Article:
Featured Research

from universities, journals, and other organizations

Affordable Care Act's impact on uncompensated care

Date:
December 27, 2012
Source:
Vanderbilt University Medical Center
Summary:
The decision by several states not to expand Medicaid health insurance for the poor may create unintended cuts for hospitals that provide uncompensated care, according to a new study.

The decision by several states not to expand Medicaid health insurance for the poor may create unintended cuts for hospitals that provide uncompensated care, according to a study by John Graves, Ph.D., a Vanderbilt policy expert in the Department of Preventive Medicine.

Graves used financial data from U.S. hospitals and insurance data in each state to predict cuts in Medicare and Medicaid disproportionate share (DSH) funds paid to the nearly three-fourths of U.S. hospitals that serve low-income patients. The results, published in the Dec. 20 issue of the New England Journal of Medicine, put numbers behind the impact of funding changes and predict what the difference would be if Medicaid is, or is not, expanded in each state.

"Expanded insurance through the exchanges alone will trigger lower DSH payments to hospitals," Graves said. "The problem comes in states where much of the uncompensated care provided will remain the same if Medicaid is not expanded, yet DSH cuts will still occur. Hospitals will need to recoup these DSH losses either by providing less uncompensated care, or by shifting the costs onto everyone else."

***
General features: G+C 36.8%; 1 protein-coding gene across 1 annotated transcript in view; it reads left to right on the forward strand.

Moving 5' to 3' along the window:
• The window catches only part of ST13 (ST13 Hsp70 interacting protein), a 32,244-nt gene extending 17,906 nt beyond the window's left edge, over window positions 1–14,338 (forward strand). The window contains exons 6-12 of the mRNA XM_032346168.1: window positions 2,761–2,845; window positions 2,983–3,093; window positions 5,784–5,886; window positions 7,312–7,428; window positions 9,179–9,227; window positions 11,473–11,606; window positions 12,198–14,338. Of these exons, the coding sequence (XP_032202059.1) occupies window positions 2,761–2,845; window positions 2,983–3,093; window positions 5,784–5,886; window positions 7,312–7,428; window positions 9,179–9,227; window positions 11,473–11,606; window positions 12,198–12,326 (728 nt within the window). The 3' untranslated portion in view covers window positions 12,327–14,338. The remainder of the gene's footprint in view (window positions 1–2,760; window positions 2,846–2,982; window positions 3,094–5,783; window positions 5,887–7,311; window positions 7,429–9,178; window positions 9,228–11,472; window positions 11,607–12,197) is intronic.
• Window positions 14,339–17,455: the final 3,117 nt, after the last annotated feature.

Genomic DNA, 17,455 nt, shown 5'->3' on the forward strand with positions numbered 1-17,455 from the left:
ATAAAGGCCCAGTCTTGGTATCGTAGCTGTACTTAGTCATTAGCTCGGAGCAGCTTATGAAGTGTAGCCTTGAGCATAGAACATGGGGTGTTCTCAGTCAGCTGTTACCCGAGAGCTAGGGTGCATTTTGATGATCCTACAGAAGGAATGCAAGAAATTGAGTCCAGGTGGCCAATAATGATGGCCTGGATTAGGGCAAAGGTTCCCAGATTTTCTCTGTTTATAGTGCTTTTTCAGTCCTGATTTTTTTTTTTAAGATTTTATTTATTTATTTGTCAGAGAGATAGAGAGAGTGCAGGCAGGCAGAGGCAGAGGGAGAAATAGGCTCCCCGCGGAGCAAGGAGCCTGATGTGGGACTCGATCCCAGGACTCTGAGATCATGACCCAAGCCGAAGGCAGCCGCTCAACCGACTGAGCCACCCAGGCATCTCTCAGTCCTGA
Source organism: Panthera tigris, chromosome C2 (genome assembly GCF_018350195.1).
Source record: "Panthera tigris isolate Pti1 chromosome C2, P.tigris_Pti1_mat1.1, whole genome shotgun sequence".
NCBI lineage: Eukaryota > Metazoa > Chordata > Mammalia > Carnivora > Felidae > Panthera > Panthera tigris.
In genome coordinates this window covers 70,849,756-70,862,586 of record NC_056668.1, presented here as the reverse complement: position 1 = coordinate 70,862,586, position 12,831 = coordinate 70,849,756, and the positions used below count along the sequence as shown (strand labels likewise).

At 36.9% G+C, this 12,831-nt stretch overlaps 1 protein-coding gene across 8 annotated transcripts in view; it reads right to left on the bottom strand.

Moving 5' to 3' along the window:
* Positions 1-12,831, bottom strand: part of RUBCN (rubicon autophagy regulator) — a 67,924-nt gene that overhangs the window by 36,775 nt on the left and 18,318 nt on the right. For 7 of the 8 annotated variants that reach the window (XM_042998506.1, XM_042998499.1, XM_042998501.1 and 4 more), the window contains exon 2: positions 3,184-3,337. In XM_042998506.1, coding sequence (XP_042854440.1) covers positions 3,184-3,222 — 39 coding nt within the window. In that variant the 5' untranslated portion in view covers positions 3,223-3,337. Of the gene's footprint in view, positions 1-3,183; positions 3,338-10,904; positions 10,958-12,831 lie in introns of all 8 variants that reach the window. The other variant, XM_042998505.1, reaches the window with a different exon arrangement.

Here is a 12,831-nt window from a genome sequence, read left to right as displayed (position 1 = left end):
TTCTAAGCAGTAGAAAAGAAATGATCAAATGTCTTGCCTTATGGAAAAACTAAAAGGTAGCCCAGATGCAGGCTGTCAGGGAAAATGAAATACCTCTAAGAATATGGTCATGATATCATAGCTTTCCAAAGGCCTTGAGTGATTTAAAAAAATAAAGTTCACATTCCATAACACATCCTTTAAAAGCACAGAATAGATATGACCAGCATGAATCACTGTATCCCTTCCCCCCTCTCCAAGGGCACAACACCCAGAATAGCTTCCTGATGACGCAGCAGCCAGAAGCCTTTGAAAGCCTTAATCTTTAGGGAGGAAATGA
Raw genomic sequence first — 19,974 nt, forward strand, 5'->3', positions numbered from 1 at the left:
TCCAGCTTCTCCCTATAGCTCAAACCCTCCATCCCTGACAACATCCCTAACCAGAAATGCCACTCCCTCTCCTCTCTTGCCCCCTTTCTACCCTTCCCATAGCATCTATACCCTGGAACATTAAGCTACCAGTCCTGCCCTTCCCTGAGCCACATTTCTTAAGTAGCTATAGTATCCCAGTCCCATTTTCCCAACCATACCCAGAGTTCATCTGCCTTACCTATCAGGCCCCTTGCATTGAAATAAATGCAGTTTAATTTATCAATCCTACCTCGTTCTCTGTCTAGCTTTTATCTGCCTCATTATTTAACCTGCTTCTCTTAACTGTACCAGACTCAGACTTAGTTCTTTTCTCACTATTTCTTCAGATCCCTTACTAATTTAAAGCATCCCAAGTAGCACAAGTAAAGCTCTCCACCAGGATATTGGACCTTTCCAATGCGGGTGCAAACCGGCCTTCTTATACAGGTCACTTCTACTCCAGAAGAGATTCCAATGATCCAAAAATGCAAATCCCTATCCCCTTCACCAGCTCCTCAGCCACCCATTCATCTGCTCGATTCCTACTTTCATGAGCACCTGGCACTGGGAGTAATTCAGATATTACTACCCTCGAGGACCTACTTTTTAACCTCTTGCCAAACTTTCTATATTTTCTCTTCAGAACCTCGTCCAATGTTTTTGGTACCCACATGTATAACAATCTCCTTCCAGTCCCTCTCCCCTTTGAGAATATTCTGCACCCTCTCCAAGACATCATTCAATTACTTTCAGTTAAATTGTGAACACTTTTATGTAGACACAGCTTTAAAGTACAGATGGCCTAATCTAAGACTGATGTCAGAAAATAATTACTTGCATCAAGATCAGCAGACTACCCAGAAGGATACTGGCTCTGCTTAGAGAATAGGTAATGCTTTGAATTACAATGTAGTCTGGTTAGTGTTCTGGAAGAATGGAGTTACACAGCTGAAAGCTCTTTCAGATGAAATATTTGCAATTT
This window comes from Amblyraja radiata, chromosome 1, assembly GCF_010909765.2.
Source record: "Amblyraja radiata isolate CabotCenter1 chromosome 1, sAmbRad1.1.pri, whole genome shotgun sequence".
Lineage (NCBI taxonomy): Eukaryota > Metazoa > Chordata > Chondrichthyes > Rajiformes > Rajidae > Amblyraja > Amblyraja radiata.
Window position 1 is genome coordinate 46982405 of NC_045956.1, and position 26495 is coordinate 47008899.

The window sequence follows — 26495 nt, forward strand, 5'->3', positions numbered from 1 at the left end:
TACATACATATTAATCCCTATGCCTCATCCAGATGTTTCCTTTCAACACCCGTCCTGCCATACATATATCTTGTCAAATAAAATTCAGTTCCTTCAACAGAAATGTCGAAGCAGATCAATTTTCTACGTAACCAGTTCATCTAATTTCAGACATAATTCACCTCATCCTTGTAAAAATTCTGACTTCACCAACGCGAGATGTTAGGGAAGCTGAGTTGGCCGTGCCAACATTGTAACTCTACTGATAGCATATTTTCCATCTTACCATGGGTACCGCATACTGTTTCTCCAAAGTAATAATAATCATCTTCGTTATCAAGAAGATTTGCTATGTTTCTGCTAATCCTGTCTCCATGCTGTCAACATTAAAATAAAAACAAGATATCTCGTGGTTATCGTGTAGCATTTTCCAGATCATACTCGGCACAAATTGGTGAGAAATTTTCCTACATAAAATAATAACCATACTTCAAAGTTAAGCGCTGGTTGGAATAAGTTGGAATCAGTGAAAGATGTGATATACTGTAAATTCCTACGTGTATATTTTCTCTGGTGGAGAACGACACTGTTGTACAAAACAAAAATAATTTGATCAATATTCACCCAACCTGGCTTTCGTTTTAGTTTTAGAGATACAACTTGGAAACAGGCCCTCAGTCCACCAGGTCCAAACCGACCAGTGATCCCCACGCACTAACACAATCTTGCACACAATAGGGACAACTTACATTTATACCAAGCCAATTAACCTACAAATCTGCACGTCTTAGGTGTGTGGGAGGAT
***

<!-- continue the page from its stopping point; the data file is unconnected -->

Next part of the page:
As planned under the Affordable Care Act (ACA), Medicare DSH cuts will begin with a 75 percent across-the-board reduction in 2014 as new insurance exchanges come on line across the country. To reduce the impact of the cuts, the government has devised a calculation to add some DSH funds back, based on the proportion of citizens who are uninsured in each state. But because of the Supreme Court determination that states could not be compelled to expand Medicaid, who becomes covered in each state will vary widely.

Graves found that some states that do not expand Medicaid will be offering coverage to a greater number of people in their insurance exchanges, while continuing to leave most low-income, uninsured people without coverage. DSH cuts will still move forward in those states, placing a burden on hospitals that provide the most uncompensated care.

On the flip side, Graves found states that are planning to expand Medicaid coverage could end up covering as much as 60 percent of their uninsured citizens, significantly increasing the amount of hospital care covered by public and private insurers and offsetting the reduction in DSH funds.

Graves said of the top five states his calculations show will experience the most unintended DSH reductions, three -- Texas, Louisiana and Florida -- have already announced they will not expand Medicaid.

The federal government has set no time limit on states opting in or out of Medicaid expansions, but DSH cuts are currently set to begin in 2014.


Story Source:

The above story is based on materials provided by Vanderbilt University Medical Center. Note: Materials may be edited for content and length.


Cite This Page: